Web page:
Remember Oscar Grant
Oakland, Calif.—The Oscar Grant Committee held its first public forum on Sept. 13 at the main hall of Niebyl-Proctor Marxist Library to a packed audience of activists and family members-turned-activists. The following is a summary of statements made there.
Organizers Gerald and Lesley said: Oscar Grant was shot in the back while he was lying on the ground of a BART platform on Jan. 1, 2009. What made a difference was that other BART riders took pictures of the incident. The response from police everywhere to the semi-successful prosecution of the shooter has been to prevent people from taking pictures of them.
A couple states passed laws that make it illegal to take pictures of cops. So far all those laws have been overturned when challenged in court, but given the Supreme Court we have, they could find it legal.
When the International Longshore and Warehouse Union struck for a day last October to protest Grant’s murder, it was the first time in recent memory that a labor union went on strike for a Black person killed by police. Families of other police victims came together during Officer Mehserle’s trial. They inspired us to make Grant’s commemoration an ongoing movement.
Cary Downs told how his stepson James Rivera, Jr., was killed by Stockton police a day before his 17th birthday in July 2010: There were 48 rounds fired at our son, of which 16 entered our son’s small body. He posed no threat. He was unarmed. The police were seen to be high-fiving each other after the shooting, as though they thought what they did was an accomplishment. We need to come together, to speak about police violence, not just in Oakland, but many other places. Too many times the police are found “justified” in killing our children. We the parents, we the people, will not stay silent anymore while police kill our children! We stand united with many other families who mourn the death of their loved one at the hands of the police.
Sharena Curley spoke on behalf of her brother, Antoine Thomas, who was wrongly convicted: Police gunning people down, she said, is not the only injustice they commit. My brother was framed. He was sexually assaulted by police while being arrested. They stomped on his head. The gun he supposedly used had someone else’s fingerprints, not his. Security cameras showed it was not him. His whole trial was a miscarriage of justice. It lasted three days and resulted in a 65-year sentence! He is filing an appeal, but if it does not work, he’ll spend a lifetime in prison.
Anita Wills spoke about her son and grandson, both victimized by police: My son, Kerry Baxter, Sr., was in a bar fight in 2001 with Jones, who had a blanket immunity for testifying for police. Jones has been coming up from Merced, robbing people, etc., because he had this blanket immunity. He has no strikes, though he recently beat his wife almost to death. They blamed Jones’ crimes on my son! A public pretender (can’t call him a defender) said, “take the 40-year plea or we’ll go after you!” He was set up and is now in prison for 65 years. We’re fighting it, but we can’t do it alone!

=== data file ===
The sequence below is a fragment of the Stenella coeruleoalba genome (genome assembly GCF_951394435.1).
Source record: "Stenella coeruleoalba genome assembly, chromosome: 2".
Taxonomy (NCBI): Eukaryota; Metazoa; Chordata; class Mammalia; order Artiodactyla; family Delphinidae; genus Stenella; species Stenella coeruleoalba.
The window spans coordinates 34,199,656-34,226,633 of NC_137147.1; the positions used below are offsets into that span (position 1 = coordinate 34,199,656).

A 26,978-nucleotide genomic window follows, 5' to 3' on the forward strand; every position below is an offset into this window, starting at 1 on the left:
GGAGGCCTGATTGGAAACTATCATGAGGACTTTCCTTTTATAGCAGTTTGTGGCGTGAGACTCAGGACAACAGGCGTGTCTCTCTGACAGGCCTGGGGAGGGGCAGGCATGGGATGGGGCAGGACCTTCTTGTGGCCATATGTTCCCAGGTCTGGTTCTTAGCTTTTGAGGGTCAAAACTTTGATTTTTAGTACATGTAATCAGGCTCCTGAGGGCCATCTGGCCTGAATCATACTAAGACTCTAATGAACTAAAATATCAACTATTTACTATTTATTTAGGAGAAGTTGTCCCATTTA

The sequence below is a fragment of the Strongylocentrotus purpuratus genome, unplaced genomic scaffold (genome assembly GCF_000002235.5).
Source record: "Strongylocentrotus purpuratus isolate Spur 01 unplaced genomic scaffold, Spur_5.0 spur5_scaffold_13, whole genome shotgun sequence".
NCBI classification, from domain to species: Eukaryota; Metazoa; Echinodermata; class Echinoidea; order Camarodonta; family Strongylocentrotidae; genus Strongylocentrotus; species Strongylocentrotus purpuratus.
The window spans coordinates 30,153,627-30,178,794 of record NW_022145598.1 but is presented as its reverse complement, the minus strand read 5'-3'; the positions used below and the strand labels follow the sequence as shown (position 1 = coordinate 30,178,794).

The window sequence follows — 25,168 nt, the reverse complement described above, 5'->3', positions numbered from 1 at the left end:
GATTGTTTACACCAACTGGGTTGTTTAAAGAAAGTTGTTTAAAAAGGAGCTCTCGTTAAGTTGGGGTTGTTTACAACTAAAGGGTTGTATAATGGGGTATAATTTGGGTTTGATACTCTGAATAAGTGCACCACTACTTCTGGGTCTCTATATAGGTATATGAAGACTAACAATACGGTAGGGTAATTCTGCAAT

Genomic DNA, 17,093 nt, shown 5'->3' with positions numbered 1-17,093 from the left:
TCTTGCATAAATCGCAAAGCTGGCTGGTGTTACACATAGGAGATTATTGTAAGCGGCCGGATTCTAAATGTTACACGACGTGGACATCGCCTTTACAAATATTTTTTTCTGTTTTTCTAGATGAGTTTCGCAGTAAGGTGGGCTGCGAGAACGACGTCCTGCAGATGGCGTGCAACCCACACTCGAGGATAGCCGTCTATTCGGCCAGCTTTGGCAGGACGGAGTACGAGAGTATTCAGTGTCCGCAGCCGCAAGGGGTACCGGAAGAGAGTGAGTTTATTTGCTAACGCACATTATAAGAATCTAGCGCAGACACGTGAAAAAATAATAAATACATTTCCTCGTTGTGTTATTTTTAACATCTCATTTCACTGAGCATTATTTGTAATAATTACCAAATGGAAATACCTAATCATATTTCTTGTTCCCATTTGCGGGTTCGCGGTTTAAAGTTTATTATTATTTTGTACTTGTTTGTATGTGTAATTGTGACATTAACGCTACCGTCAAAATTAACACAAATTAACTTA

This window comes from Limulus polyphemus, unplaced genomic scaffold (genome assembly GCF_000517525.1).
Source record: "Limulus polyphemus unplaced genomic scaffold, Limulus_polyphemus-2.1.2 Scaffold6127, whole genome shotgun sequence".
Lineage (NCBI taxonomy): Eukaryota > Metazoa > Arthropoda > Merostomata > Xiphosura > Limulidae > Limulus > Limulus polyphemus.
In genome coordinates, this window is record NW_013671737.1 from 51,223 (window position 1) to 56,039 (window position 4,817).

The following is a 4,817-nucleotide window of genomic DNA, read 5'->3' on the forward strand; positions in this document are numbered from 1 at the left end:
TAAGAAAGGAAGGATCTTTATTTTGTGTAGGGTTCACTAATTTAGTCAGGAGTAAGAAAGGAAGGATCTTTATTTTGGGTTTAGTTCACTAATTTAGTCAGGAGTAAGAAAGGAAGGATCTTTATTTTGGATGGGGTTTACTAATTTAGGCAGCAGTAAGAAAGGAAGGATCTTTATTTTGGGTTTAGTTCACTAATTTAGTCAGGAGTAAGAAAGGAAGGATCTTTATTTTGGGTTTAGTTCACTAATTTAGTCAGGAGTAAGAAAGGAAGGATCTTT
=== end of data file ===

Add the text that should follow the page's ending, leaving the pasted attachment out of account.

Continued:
My grandson was killed in January 2007. The same officer who accused my son is in charge of investigating this murder. He refused to give me any information and called my grandson’s mother to tell her I am impeding the investigation! There has not been any investigation in my grandson’s death. Police are getting our tax money, but they don’t protect us. They are killing us!
Rosemary Duenez spoke of her son Ernest Duenez, who was killed in Manteca on June 8: He was fighting drug addiction, but was also achieving his dream: he was married and had a one-year-old son. Police hated him. He tested dirty on June 8. Police pulled in behind his car. He would have done 90 days for a dirty drug test. But as he came out of the car, with his hands up, they emptied their guns into him.
Police claimed he was advancing on them, but their own report tells that they had to cut a seat belt, in which his foot was entangled as he was trying to leave the back seat. They handcuffed him as he lay on the ground. They did not administer any first aid, just waited. We know there is a police video of the incident, but they won’t release it. The police took my son! He was not garbage, none of our children are. He loved his child. He was a human being.
Verbena of Cop Watch in Eureka spoke of Martin Cotton, beaten to death by Eureka police in 2007, in broad daylight, in view of 40 people: It’s as though they were saying, “Look at what we can do! Nothing will happen to us.” [A federal jury awarded his family several millions ten days after the event.] Martin Cotton, Sr., said: We are all one. We got to stick together. Power to all of us.
During the discussion some appreciated that the families humanized the persons who were not perfect. They may have done bad things, but it does not give the police the right to kill them. Future meetings of the Oscar Grant Committee will continue on the first Tuesday of the month at 7:00 pm at the library.